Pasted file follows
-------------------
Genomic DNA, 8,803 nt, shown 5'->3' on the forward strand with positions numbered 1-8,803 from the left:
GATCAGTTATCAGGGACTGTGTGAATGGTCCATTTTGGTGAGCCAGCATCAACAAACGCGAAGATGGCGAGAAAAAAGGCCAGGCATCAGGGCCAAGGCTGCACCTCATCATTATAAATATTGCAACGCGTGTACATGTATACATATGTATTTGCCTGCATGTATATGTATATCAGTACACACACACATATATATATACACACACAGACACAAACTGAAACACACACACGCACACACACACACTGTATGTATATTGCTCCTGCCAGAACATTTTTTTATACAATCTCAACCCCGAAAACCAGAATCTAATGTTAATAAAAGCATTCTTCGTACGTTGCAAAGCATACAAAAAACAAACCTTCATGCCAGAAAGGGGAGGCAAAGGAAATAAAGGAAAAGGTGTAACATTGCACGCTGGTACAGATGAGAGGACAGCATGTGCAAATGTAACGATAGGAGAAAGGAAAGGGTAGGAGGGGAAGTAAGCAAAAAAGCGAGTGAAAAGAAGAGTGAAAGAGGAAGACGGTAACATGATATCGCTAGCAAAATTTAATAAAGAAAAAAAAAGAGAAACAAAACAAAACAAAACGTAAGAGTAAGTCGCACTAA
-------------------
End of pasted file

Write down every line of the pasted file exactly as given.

Genomic DNA, 8,803 nt, shown 5'->3' on the forward strand with positions numbered 1-8,803 from the left:
GATCAGTTATCAGGGACTGTGTGAATGGTCCATTTTGGTGAGCCAGCATCAACAAACGCGAAGATGGCGAGAAAAAAGGCCAGGCATCAGGGCCAAGGCTGCACCTCATCATTATAAATATTGCAACGCGTGTACATGTATACATATGTATTTGCCTGCATGTATATGTATATCAGTACACACACACATATATATATACACACACAGACACAAACTGAAACACACACACGCACACACACACACTGTATGTATATTGCTCCTGCCAGAACATTTTTTTATACAATCTCAACCCCGAAAACCAGAATCTAATGTTAATAAAAGCATTCTTCGTACGTTGCAAAGCATACAAAAAACAAACCTTCATGCCAGAAAGGGGAGGCAAAGGAAATAAAGGAAAAGGTGTAACATTGCACGCTGGTACAGATGAGAGGACAGCATGTGCAAATGTAACGATAGGAGAAAGGAAAGGGTAGGAGGGGAAGTAAGCAAAAAAGCGAGTGAAAAGAAGAGTGAAAGAGGAAGACGGTAACATGATATCGCTAGCAAAATTTAATAAAGAAAAAAAAAGAGAAACAAAACAAAACAAAACGTAAGAGTAAGTCGCACTAA